Among my Favorites from my teens to my twenties were, Justice League (Giffen era), Wonder Woman (George Perez Era), Jonah Hex (Joe Landsdale and Tim Truman), Superman (John Byrne), Power of Shazam (Jerry Ordway), and New Teen Titans/ New Titans (Marv Wolfman). New Titans’ continuity started to get too convoluted for me so I left, around 1995. An imprint called Elseworlds started unofficially in 1989 with Gotham by Gaslight, Batman in the Victorian era. Officially it began in 1991 with Batman: Holy Terror, Batman in a world where Puritanism still exists. This imprint sang to me. Regardless of the characters, I tried to read as many of these as I could.
In my 20’s I started reading the Vertigo imprint. It was more adult titles, many from the second wave of British Comics writers: Grant Morrison, Neil Gaiman, Jamie Delano and the like. I started to divert from superhero comics in the early nineties. Then in 1995, I quit comic entirely. I was out of it for 4 years. When I came back it was because of Warren Ellis with Transmetropolitan, Planetary, and his run on StormWatch, which later became Authority. At that time, Jim Lee’s WildStorm had just been sold to DC comics. During most of the 2000’s and 2010’s I did not read many mainstream Superhero books. I was reading quite a bit from publishers other than DC or Marvel. Vertigo however was big. I read Scalped, Fables, Transmetropolitan, the Witching Hour, Books of Magic, Jack of Fables, House of Mystery, the Witching, Goddess, Global Frequency, Orbiter, Adventures in the Rifle Brigade, House of Secrets, Sebastian O, Sandman Mystery Theater, V for Vendetta, We3, Madame Xanadu, Preacher, the Invisibles, and Y: The Last Man.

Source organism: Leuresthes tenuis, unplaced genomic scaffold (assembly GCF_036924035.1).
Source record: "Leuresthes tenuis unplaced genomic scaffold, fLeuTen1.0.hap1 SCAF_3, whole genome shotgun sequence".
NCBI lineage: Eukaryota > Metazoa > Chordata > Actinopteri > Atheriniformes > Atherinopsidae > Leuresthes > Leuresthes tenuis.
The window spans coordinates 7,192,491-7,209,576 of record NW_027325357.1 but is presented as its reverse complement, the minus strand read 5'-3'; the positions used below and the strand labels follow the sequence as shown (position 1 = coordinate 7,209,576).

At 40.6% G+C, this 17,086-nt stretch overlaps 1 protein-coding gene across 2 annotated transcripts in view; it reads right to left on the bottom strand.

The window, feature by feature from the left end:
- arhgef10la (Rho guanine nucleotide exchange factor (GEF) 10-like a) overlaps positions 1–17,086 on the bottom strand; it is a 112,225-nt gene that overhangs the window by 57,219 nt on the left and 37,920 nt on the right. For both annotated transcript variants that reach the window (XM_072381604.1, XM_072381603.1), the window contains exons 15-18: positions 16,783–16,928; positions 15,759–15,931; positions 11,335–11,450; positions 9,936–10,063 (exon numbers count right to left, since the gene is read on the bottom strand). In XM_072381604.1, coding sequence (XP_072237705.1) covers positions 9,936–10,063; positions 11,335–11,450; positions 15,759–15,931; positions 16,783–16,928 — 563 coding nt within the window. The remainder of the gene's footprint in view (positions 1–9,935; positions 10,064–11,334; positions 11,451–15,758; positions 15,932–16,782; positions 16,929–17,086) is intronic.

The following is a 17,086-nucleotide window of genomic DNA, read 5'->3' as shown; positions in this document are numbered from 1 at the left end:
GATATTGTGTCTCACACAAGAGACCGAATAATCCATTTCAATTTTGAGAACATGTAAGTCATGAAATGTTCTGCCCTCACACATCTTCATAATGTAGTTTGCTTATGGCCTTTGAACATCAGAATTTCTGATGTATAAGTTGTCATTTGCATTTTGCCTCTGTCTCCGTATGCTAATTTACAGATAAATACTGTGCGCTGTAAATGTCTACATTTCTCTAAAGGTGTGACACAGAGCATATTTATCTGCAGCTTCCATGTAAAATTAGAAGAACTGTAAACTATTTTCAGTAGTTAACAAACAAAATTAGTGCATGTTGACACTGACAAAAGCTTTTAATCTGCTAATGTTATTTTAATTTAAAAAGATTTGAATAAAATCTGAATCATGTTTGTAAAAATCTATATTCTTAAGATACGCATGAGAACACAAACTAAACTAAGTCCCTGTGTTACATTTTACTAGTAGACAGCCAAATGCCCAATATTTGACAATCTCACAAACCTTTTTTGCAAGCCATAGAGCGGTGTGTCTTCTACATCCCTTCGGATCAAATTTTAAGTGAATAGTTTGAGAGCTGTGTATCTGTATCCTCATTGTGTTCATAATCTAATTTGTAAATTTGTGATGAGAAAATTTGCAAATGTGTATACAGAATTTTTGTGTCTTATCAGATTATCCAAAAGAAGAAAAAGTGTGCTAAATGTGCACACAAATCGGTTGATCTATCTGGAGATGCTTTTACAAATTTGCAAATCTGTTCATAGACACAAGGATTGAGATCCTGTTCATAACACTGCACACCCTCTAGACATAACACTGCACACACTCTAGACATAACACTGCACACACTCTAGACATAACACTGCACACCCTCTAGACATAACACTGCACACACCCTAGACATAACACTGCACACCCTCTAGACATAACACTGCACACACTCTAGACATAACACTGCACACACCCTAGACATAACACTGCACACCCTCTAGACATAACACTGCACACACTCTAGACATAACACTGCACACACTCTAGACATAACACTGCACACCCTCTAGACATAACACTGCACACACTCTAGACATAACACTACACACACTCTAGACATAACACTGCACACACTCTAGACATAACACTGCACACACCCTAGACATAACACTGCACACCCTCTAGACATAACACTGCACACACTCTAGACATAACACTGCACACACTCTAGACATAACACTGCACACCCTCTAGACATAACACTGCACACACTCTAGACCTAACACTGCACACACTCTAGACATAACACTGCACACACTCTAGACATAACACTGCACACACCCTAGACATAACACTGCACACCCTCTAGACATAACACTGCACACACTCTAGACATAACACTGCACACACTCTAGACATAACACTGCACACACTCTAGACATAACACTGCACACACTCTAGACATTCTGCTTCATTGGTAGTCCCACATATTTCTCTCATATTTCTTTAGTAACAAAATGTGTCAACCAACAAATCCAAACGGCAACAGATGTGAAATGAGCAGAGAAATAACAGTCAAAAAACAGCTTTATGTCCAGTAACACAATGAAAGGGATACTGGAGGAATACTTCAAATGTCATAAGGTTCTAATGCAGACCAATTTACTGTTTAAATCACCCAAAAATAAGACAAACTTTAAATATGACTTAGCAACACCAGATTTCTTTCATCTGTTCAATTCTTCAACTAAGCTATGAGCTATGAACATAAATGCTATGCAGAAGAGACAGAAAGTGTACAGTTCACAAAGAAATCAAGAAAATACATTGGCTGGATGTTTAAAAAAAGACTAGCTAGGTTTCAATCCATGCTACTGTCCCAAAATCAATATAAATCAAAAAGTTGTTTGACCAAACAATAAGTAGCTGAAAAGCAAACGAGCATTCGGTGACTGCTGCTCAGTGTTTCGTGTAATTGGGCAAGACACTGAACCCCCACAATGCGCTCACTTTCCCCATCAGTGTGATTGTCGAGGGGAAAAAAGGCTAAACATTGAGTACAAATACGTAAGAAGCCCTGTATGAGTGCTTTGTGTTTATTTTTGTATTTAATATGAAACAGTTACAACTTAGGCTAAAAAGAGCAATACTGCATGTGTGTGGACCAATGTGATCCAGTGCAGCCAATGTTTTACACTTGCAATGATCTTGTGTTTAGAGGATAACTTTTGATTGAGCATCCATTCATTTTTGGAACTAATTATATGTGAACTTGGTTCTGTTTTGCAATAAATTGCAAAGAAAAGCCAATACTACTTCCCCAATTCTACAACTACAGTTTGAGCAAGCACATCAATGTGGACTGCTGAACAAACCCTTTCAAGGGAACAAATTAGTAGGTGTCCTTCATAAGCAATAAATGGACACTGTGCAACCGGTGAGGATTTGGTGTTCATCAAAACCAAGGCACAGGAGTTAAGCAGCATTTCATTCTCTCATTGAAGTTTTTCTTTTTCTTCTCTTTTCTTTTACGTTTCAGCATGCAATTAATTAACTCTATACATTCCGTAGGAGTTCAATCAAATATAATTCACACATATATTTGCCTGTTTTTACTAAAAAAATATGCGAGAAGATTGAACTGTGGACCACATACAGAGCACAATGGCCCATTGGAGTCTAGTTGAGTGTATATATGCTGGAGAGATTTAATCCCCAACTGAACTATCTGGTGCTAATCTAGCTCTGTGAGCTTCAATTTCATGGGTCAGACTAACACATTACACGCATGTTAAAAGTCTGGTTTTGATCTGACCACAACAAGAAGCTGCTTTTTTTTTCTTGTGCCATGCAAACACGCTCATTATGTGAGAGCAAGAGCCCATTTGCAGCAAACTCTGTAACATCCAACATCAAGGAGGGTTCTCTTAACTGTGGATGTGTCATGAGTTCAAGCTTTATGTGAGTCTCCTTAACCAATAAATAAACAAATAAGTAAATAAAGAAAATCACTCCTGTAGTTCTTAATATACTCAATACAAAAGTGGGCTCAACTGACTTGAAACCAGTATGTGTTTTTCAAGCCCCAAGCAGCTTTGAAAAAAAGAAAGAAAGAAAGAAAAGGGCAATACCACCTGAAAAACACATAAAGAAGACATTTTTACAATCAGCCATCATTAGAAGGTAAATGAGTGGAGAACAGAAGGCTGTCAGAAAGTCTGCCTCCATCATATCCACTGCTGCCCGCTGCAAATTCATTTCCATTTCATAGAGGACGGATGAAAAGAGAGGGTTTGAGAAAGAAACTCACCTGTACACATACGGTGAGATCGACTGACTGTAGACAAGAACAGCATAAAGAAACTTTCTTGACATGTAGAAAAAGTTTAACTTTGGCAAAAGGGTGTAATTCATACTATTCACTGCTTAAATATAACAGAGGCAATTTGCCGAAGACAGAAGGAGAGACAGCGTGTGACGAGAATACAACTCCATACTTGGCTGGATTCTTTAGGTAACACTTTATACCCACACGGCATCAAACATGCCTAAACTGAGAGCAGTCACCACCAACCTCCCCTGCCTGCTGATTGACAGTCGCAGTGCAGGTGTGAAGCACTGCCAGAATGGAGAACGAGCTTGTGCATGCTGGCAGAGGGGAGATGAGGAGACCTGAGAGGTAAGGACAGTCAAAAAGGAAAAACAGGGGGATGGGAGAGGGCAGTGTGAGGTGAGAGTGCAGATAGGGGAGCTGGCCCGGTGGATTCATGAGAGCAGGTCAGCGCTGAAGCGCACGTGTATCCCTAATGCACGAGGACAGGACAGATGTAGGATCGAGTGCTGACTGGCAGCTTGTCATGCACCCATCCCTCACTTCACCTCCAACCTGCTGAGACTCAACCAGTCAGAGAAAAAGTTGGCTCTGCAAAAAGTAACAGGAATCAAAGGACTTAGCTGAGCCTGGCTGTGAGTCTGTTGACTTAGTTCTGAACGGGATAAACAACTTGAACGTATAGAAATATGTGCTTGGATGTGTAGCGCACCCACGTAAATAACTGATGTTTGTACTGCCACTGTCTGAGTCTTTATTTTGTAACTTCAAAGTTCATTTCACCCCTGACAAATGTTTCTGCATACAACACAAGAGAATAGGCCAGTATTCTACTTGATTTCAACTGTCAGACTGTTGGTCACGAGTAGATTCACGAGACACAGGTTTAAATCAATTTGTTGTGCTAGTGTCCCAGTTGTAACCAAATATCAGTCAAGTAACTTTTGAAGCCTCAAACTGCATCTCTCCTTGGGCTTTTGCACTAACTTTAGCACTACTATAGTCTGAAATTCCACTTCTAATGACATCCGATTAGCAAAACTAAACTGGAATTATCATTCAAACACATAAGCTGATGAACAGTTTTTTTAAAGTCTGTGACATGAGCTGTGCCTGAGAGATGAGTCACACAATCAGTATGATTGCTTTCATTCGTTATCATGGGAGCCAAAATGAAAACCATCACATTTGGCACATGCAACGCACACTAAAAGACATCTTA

In the 2010’s I was getting all the huge crossovers, but I gave up, after trying to read the Blackest Night Saga. I came back to DC during the New 52. The New 52 was a somewhat relaunch of their whole Universe. They seemed to attempt more diversity. The more interesting and out of the mainstream titles rarely lasted. Presently I like the mystically oriented titles that have remained. The two titles that revived Earth 2 went by the wayside. They got too convoluted in continuity and were tied to a couple crossovers. I am reading Grant Morrison’s Multiversity; it is a miniseries about the DC Multiverse.
Overall, I have fond memories of DC Comics and its imprints. I have a fondness for certain characters: Captain Marvel/ Shazam, Green Lantern, Green Arrow, Black Canary, the Atom, the Flash, Hawkman, Hawkgirl/ Hawkwoman, the Marvel/ Shazam Family, Aquaman, and Wonder Woman. Beginning in the 2000’s, I started collecting the DC Direct/Collectibles Action Figures. They were mostly of those Characters above and a few from WildStorm books and Vertigo books. I am more discerning about new Action Figures.
I tried a few DC Video games. I liked Justice League heroes, even thought it was buggy. Injustice: Gods Among Us was great. DC Universe Online was disappointing. City of
Villains and Champions Online were better Superhero MMO RPGs. Mortal Combat versus DC Universe was
interesting. DC Comics characters are my
favorites. However I have never been a
big fan of Superman or Batman. I would
buy those if there were particularly good stories. One average I tended to avoid the big Two
from DC. I refrained from talking in
detail about the New 52. I plan to write
further on that subject at a later date.
I enjoyed the Warner Brothers’ DC Animated shows from the 1990’s to present: Batman: The Animated Series, Superman: The Animated Series, Justice League, Justice League Unlimited and Young Justice. In 2007 Warner Brothers Animation began their series of direct to DVD DC Universe Animated films. I followed them all. This series has been verily solid with story and voice acting. DC Comic’s Live Action Films have been hit and miss. They had early success in with Superman: The Movie and 1989’s Batman. Others have been disappointing. I am very hopeful with the adaptation of Captain Marvel/ Shazam slated for a 2019 release. The fist of these new DC universe Live Action films is slated for 2016 with Batman v Superman: Dawn of Justice. Many are waiting to see if DC Comics succeeds with these. That Has Been My Not So Humble Opinion.